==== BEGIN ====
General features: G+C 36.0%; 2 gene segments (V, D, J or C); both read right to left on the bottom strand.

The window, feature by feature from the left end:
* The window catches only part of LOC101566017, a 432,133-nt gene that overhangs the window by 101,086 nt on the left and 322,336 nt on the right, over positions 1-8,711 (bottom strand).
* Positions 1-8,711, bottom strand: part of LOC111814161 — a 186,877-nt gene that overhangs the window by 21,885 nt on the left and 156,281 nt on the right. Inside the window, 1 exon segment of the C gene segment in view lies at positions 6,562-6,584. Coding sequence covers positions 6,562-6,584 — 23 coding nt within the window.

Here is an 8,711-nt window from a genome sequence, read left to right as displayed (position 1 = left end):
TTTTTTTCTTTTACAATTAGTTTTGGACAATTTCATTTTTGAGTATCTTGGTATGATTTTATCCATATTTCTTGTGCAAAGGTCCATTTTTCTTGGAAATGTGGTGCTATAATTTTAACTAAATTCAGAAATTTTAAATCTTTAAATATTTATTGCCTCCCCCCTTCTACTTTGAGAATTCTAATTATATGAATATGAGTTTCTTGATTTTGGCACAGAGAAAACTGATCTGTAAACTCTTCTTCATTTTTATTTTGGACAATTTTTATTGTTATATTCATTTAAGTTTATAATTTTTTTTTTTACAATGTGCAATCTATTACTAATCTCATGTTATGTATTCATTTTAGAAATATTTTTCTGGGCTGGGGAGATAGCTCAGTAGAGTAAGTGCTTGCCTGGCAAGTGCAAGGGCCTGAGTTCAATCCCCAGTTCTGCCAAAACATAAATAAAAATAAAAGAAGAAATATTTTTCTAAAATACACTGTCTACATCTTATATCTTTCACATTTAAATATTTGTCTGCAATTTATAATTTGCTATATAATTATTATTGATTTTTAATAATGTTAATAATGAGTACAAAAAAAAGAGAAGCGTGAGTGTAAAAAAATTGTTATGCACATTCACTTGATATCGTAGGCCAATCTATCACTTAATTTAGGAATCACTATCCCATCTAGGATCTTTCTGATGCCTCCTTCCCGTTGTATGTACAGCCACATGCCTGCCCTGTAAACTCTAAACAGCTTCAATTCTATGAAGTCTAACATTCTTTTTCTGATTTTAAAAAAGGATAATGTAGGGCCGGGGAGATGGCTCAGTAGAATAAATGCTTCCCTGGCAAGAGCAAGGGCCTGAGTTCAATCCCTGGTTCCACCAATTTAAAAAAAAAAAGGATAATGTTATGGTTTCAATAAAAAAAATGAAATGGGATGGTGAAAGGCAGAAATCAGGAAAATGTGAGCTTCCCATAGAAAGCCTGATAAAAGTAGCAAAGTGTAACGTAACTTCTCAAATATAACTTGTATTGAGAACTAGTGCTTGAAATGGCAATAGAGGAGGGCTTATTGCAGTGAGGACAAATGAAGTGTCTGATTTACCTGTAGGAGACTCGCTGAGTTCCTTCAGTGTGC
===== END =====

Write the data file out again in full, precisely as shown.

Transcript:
General features: G+C 36.0%; 2 gene segments (V, D, J or C); both read right to left on the bottom strand.

The window, feature by feature from the left end:
* The window catches only part of LOC101566017, a 432,133-nt gene that overhangs the window by 101,086 nt on the left and 322,336 nt on the right, over positions 1-8,711 (bottom strand).
* Positions 1-8,711, bottom strand: part of LOC111814161 — a 186,877-nt gene that overhangs the window by 21,885 nt on the left and 156,281 nt on the right. Inside the window, 1 exon segment of the C gene segment in view lies at positions 6,562-6,584. Coding sequence covers positions 6,562-6,584 — 23 coding nt within the window.

Here is an 8,711-nt window from a genome sequence, read left to right as displayed (position 1 = left end):
TTTTTTTCTTTTACAATTAGTTTTGGACAATTTCATTTTTGAGTATCTTGGTATGATTTTATCCATATTTCTTGTGCAAAGGTCCATTTTTCTTGGAAATGTGGTGCTATAATTTTAACTAAATTCAGAAATTTTAAATCTTTAAATATTTATTGCCTCCCCCCTTCTACTTTGAGAATTCTAATTATATGAATATGAGTTTCTTGATTTTGGCACAGAGAAAACTGATCTGTAAACTCTTCTTCATTTTTATTTTGGACAATTTTTATTGTTATATTCATTTAAGTTTATAATTTTTTTTTTTACAATGTGCAATCTATTACTAATCTCATGTTATGTATTCATTTTAGAAATATTTTTCTGGGCTGGGGAGATAGCTCAGTAGAGTAAGTGCTTGCCTGGCAAGTGCAAGGGCCTGAGTTCAATCCCCAGTTCTGCCAAAACATAAATAAAAATAAAAGAAGAAATATTTTTCTAAAATACACTGTCTACATCTTATATCTTTCACATTTAAATATTTGTCTGCAATTTATAATTTGCTATATAATTATTATTGATTTTTAATAATGTTAATAATGAGTACAAAAAAAAGAGAAGCGTGAGTGTAAAAAAATTGTTATGCACATTCACTTGATATCGTAGGCCAATCTATCACTTAATTTAGGAATCACTATCCCATCTAGGATCTTTCTGATGCCTCCTTCCCGTTGTATGTACAGCCACATGCCTGCCCTGTAAACTCTAAACAGCTTCAATTCTATGAAGTCTAACATTCTTTTTCTGATTTTAAAAAAGGATAATGTAGGGCCGGGGAGATGGCTCAGTAGAATAAATGCTTCCCTGGCAAGAGCAAGGGCCTGAGTTCAATCCCTGGTTCCACCAATTTAAAAAAAAAAAGGATAATGTTATGGTTTCAATAAAAAAAATGAAATGGGATGGTGAAAGGCAGAAATCAGGAAAATGTGAGCTTCCCATAGAAAGCCTGATAAAAGTAGCAAAGTGTAACGTAACTTCTCAAATATAACTTGTATTGAGAACTAGTGCTTGAAATGGCAATAGAGGAGGGCTTATTGCAGTGAGGACAAATGAAGTGTCTGATTTACCTGTAGGAGACTCGCTGAGTTCCTTCAGTGTGC